That would never come. “News” had came that the ship Liam had been on had sank somewhere between a place called Tortuga and Ireland. Her husband was dead. Niamh’s world was turned upside down, the only sanity in her life aside from her children was now gone. Niamh mourned the loss of her husband, but she had children to raise and work to be done. So she did the best she could. Getting out of bed each morning with the best fake smile she could put on.
The Conroy’s were for the most part hard working Honest Irishmen, they were also patriots. Her twin brothers Liard and Leith; being even more patriotic than their father. The twin brothers, believed in a free Ireland. That Ireland belonged to the Irish.
One evening at closing time her brothers left with a unknown man, she had never seen him in the tavern before. Liard telling her before she headed upstairs to their home above the tavern. “Keep a candle in the window fer us lassie”. Laying in bed, trying to sleep, thinking of Liam. She stared at the ceiling. A gnawing knot burned in the pit of her belly and she could take it no more. Her inner voice was telling her something was wrong but she didn’t know what. Niamh was no novice about sneaking out, she had already caused a scandal by rejecting every suitor that came to call. What worse damage could an “a widow” do, to a reputation she’d already sullied. Long ago, under the shenanigans of her brothers and her own hand.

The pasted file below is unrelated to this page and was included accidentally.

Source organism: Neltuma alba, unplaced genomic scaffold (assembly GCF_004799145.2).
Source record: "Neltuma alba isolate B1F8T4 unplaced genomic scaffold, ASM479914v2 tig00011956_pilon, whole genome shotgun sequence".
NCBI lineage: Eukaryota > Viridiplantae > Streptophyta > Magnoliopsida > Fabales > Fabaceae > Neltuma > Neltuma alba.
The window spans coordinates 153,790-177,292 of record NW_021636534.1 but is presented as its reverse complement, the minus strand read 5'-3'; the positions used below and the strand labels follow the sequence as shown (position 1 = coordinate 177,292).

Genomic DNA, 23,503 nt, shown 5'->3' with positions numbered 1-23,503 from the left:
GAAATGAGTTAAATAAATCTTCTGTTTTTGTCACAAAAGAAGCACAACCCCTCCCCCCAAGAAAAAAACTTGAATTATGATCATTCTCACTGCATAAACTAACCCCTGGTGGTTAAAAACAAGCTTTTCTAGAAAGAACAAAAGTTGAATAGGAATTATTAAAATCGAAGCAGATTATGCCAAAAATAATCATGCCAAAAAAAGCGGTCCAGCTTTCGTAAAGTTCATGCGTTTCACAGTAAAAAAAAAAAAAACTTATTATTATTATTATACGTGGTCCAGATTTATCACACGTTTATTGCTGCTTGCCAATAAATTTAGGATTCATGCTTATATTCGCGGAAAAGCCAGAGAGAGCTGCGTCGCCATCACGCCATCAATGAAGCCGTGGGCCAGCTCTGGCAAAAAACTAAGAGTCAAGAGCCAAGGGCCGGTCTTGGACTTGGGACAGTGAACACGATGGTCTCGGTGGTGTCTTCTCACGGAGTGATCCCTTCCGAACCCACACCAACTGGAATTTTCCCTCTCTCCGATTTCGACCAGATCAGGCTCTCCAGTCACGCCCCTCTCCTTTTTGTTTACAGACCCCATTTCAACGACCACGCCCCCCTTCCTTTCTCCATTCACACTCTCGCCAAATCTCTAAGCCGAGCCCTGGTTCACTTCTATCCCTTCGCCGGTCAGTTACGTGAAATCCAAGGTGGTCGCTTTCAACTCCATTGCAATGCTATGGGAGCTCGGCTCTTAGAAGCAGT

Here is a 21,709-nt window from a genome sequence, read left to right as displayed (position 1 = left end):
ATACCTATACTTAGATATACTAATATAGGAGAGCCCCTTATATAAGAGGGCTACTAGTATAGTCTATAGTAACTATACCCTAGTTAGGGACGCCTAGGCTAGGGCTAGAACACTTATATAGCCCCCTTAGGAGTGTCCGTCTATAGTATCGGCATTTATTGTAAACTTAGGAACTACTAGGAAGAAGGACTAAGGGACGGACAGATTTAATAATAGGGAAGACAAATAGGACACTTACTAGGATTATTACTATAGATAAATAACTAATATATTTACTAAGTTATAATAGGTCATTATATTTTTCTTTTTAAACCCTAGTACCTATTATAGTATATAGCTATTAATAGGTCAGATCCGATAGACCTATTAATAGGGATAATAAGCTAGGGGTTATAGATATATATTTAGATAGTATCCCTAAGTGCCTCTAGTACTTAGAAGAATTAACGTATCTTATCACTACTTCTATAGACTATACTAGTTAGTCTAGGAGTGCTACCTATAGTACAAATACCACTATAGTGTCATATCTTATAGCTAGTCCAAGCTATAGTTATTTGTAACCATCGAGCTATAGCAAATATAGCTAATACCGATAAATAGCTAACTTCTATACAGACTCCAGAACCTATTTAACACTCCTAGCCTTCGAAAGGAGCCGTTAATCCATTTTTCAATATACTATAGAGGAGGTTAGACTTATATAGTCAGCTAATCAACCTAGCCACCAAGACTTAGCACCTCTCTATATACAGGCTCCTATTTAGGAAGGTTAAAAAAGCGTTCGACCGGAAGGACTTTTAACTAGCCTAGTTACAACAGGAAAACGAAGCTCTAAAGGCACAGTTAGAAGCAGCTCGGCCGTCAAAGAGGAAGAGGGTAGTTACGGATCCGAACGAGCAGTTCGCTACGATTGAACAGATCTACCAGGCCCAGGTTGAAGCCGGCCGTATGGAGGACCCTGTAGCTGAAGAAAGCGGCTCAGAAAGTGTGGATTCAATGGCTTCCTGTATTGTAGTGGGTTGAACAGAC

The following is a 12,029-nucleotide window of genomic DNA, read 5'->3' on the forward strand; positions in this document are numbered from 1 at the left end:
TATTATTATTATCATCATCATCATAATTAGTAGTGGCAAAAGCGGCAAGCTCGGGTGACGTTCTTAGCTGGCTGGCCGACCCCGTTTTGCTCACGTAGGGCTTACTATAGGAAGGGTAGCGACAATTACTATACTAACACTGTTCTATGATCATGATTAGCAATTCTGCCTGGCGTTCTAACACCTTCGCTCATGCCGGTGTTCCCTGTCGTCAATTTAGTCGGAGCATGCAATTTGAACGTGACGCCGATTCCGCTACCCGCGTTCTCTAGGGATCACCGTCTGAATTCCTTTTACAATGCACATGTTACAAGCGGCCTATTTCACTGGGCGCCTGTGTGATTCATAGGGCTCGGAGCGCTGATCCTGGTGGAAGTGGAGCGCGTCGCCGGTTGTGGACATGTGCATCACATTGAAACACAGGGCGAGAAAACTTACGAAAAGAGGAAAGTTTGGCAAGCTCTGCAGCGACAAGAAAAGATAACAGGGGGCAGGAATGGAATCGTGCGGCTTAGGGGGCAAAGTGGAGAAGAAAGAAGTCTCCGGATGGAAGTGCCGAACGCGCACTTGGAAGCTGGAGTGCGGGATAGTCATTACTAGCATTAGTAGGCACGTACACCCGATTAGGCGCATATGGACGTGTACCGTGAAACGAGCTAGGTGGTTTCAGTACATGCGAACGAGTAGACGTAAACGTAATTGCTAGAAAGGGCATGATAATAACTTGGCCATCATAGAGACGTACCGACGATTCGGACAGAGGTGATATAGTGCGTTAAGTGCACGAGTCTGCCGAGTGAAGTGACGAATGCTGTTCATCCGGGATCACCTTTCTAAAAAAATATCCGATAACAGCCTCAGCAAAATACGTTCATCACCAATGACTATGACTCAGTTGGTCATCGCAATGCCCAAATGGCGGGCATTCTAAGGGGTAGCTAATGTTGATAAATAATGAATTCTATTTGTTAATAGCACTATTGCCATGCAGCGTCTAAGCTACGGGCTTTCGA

She waited and waited on the porch for her brothers to return with the weapons, that she suspected they had went to buy but they never did end up with. Being the hardheaded young woman she was, Niamh would go to saddle a horse to investigate. She thought they might be in the cove that was a few miles away. Luck was on her side...but it wasn’t. Because the sight she saw was them being tied to the back of a wagon. And a pair of british army men standing there. Just the luck of the Irish and she was spotted by a soldier. Leith called out in gaelic for her to ride away, least she be taken captive to. It was a crime to speak Irish and to teach it to your children. A crime her father committed eight times.